A conviction for violating PC 148 could mean a $1,000 and up to a year in jail. In order to be convicted, the prosecution must prove that:
- The defendant willfully resisted, delayed, or obstructed an officer
- While the officer was engaged in the performance of his or her duties, and that
- You knew or reasonably should have known that the other person was an officer engaged in the performance of his or her duties.4
Our skilled criminal defense attorneys at Wallin & Klarich know the legal defenses to this crime. Some defenses might include:
- You committed no willful act to delay, resist, or obstruct an officer’s duties.
- You were not put on reasonable notice that the officer was in fact an on duty police officer.
Disorderly Conduct, Fighting Words, or Disturbing the Peace (PC 415)
A conviction for violating PC 415 could mean a $400 and up to a 90 days in jail. In order to be convicted, the prosecution must prove that:
- You unlawfully fought in a public place or challenged another person in a public place to fight,
- You maliciously and willfully disturbed another person by loud and unreasonable noise, or
- You used offensive words in a public place, which are inherently likely to provoke an immediate violent reaction.5
Other Potential Charges:
- Disrupting a public meeting (PC 403)
- Riot and unlawful assembly (PCs 404-408)
- Failure to disperse (PC 409)
- Trespassing on private property (PC 602)
- Willfully failing or refusing to comply with a lawful order, signal, or direction of an officer enforcing traffic under Vehicle Code Section 2800(a)
Defenses to Protest-Related Charges
- Your First Amendment right was violated because you properly exercised your rights and observed all state law, local ordinances, and permit requirements.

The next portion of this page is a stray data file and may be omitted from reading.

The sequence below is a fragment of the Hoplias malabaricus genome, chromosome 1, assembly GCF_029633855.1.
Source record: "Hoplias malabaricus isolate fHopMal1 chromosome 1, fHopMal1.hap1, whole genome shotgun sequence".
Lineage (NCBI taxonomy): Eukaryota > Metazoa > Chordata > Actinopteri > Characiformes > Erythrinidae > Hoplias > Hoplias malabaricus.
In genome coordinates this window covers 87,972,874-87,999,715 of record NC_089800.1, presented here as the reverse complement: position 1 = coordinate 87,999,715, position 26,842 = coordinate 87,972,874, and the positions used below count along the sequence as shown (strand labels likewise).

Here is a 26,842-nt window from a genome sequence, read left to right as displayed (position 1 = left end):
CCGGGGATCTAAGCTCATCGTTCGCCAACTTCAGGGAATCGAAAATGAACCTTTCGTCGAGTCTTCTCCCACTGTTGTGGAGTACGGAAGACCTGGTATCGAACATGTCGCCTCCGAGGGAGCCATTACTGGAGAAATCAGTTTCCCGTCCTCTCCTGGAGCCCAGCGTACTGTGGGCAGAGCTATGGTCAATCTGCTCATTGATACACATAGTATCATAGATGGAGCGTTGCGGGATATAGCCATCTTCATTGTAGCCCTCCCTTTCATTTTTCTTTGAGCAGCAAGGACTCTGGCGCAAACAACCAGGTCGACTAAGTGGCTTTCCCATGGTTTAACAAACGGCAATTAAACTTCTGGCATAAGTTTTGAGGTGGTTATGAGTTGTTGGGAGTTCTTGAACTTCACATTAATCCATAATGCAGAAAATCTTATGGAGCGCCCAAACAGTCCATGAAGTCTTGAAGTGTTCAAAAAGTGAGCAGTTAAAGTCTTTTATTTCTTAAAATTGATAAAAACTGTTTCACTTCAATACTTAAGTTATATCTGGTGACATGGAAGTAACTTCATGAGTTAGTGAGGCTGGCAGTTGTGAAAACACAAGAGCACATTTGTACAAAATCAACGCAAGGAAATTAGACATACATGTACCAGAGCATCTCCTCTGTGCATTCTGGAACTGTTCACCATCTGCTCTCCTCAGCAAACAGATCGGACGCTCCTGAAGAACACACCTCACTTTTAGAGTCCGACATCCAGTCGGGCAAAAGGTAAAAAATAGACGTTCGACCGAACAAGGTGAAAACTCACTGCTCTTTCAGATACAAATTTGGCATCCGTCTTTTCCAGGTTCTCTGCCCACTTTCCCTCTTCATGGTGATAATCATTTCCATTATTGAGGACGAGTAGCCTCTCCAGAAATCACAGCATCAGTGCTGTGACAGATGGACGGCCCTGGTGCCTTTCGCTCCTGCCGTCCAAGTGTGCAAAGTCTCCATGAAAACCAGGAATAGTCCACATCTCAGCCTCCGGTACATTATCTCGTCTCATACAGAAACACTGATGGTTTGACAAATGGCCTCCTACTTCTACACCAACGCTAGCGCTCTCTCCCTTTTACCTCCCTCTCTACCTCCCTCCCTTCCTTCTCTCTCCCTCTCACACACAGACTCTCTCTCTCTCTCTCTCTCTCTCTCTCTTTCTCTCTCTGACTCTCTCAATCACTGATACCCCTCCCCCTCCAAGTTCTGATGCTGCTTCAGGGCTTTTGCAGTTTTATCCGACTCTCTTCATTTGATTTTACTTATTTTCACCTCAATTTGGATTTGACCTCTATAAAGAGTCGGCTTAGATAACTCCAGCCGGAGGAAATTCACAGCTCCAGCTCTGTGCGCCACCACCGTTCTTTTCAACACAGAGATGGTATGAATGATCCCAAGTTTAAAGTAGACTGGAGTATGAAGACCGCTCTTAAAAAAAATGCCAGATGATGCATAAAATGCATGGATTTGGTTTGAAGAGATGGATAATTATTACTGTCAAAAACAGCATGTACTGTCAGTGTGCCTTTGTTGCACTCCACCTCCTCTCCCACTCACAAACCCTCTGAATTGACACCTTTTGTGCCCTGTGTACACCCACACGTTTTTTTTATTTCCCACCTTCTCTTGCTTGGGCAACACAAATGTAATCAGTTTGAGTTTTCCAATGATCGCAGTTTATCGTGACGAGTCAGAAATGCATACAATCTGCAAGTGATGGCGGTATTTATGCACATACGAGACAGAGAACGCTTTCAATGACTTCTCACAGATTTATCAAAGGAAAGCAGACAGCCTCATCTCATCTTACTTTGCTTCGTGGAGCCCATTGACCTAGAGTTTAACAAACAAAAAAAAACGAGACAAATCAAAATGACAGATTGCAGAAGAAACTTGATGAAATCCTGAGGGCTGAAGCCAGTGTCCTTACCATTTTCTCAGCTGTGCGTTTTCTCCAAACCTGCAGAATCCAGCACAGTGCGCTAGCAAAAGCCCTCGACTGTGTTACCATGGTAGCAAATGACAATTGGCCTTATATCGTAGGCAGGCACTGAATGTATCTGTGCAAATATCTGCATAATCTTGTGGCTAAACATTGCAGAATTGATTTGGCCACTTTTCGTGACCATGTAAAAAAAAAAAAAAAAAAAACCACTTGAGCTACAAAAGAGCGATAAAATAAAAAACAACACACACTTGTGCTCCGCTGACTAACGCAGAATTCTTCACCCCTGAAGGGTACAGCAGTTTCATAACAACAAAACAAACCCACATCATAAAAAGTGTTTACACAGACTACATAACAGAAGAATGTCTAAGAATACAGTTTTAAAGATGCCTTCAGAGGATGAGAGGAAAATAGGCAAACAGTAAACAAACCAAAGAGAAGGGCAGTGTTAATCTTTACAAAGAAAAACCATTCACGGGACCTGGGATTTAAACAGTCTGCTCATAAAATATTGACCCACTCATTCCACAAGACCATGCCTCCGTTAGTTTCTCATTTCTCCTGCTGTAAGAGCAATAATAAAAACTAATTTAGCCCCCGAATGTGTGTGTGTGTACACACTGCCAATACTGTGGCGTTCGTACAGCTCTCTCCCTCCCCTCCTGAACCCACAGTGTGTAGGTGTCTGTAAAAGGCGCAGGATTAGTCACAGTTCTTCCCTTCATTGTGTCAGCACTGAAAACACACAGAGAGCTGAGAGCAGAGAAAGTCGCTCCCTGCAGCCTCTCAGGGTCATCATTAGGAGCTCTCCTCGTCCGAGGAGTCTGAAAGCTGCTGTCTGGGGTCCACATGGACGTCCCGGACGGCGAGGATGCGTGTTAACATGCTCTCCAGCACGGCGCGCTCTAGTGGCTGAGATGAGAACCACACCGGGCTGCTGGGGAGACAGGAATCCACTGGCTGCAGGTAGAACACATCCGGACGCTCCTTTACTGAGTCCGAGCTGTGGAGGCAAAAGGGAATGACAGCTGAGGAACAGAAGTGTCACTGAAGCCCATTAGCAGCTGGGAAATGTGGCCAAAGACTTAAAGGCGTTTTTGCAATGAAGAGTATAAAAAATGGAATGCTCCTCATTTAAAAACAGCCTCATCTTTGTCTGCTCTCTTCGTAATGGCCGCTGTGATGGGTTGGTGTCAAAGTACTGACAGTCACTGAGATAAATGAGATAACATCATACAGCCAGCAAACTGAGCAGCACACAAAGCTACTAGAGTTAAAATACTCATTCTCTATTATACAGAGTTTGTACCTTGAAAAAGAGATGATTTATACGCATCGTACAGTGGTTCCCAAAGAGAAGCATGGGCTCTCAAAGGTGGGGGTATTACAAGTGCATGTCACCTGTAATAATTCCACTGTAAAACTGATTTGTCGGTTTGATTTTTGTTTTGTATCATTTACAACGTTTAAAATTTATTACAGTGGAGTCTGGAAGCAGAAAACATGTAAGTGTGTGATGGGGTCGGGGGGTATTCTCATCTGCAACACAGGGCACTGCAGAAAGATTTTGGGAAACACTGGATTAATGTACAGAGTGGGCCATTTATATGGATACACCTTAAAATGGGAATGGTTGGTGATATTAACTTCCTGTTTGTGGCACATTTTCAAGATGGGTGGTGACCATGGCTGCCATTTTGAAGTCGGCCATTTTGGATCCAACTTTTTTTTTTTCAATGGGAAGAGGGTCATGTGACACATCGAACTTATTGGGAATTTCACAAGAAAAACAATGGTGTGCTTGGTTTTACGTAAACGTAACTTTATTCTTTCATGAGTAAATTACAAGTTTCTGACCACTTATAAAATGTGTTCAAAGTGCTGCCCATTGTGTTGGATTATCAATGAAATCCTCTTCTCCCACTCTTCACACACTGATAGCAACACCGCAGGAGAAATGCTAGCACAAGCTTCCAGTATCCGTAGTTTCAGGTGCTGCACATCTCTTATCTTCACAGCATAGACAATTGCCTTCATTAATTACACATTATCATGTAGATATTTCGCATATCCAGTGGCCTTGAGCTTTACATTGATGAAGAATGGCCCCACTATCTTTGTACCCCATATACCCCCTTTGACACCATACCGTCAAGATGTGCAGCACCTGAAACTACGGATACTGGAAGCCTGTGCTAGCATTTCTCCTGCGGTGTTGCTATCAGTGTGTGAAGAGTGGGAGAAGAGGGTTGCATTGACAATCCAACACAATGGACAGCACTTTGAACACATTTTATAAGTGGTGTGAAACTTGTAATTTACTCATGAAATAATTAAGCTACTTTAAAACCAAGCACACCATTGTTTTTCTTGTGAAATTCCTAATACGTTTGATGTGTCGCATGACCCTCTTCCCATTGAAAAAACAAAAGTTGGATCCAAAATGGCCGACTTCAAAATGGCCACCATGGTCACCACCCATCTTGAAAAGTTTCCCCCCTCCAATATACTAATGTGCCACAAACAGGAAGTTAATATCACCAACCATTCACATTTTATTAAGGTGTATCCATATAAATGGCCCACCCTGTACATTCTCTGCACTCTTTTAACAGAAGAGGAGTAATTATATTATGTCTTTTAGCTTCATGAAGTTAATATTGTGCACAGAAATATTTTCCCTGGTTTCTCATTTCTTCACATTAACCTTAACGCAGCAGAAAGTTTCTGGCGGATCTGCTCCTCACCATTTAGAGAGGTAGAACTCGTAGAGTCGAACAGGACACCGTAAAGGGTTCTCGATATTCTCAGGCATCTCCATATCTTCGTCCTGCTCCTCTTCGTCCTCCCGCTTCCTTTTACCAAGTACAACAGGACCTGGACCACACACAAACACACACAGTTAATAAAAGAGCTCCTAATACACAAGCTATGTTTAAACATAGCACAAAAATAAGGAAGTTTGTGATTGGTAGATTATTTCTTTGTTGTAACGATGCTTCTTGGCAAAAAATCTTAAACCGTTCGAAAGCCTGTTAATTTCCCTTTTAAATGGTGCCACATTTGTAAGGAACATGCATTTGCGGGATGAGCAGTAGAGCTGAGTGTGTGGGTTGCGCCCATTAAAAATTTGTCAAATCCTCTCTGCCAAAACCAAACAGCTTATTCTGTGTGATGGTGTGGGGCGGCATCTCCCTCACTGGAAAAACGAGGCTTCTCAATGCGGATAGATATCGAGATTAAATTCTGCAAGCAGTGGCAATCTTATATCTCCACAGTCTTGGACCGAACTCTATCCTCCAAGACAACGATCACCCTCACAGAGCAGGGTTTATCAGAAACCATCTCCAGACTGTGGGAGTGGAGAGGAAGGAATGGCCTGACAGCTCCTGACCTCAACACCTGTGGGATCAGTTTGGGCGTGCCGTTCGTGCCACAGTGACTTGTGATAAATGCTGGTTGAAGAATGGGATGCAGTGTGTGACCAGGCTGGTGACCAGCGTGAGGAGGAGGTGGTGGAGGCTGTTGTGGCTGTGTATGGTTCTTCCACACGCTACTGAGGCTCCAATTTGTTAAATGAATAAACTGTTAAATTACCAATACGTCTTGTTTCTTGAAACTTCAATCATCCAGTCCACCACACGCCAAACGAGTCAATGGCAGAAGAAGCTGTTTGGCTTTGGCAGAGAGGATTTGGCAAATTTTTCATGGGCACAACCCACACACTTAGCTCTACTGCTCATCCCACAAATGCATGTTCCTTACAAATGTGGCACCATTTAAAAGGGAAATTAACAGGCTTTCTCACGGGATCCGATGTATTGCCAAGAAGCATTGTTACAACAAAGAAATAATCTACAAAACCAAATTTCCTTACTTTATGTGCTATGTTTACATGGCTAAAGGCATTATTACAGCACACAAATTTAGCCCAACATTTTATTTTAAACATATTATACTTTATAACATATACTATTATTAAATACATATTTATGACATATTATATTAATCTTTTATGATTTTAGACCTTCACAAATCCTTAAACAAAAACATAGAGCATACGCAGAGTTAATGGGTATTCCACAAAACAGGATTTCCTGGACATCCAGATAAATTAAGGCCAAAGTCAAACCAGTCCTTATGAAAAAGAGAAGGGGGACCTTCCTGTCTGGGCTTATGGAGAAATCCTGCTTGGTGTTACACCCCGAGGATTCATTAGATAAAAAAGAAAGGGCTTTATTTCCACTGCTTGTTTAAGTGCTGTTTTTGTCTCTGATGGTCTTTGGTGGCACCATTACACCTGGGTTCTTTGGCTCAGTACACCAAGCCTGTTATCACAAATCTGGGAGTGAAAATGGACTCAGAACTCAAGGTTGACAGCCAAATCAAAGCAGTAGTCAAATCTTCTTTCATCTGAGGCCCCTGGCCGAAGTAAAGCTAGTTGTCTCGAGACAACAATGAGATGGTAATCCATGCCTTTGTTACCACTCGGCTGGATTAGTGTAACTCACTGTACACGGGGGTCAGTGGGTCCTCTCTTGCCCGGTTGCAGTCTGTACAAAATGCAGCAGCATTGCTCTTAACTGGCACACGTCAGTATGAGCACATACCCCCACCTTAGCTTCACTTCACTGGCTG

- Challenge the local ordinance as being unconstitutionally vague or overbroad as written.
- You lacked the requisite intent or mental state necessary to amount to a crime as charged.
Tips for Protesting Lawfully
- Carry identification on you when planning a protest. Failure to carry identification may cause you to be jailed rather than be issued a ticket.
- Avoid advocating for violence or imminent unlawful activity. The moment you do, you are no longer protected by the First Amendment.
- Plan ahead. Check you local ordinances and obtain a permit ahead of time when necessary. However, accommodations should be made for spontaneous protest following breaking news.6
Call the Attorneys at Wallin & Klarich Today
If you or a loved one has been charged with a crime, you need to contact an experienced Wallin & Klarich criminal defense attorney immediately. At Wallin & Klarich, our skilled attorneys have been successfully defending clients facing criminal charges for over 30 years.
We all have a right to voice our opinions freely in a responsible manner without police intervention and we want to help you protect that right. We will meet with you immediately to review the facts of your case, and plan a defense strategy that will help you get the very best outcome possible.
With offices located in Los Angeles, Sherman Oaks, Torrance, Orange County, San Diego, Riverside, San Bernardino, Ventura, West Covina and Victorville, there is an experienced Wallin & Klarich criminal defense attorney available to help you no matter where you work or live.
Call us today at (888) 280-6839 for a free phone consultation. We will be there when you call.
1. [Santa Monica Food Not Bombs v. City of Santa Monica, 450 F.3d 1022, 1039, 1040-43 (9th Cir. 2006) (“SMFNB”) ]↩
2. [See SMFNB, 450 F.3d at 1039, 1040-43; American-Arab Anti-Discrimination Committee v. City of Dearborn, 418 F.3d 600, 608 (6th Cir. 2005). ]↩
3. [Papineau v. Parmley, 465 F.3d 46, 56-57 (2d Cir. 2006) (internal quotations omitted). ]↩
4. [Pen. Code § 148]↩
5. [Pen. Code § 415]↩
6. [Long Beach Area Peace Network, 2009 WL 2195354, at *22-*24; NAACP. v. City of Richmond, 743 F.2d 1346, 1356-57 (9th Cir. 1984). ]↩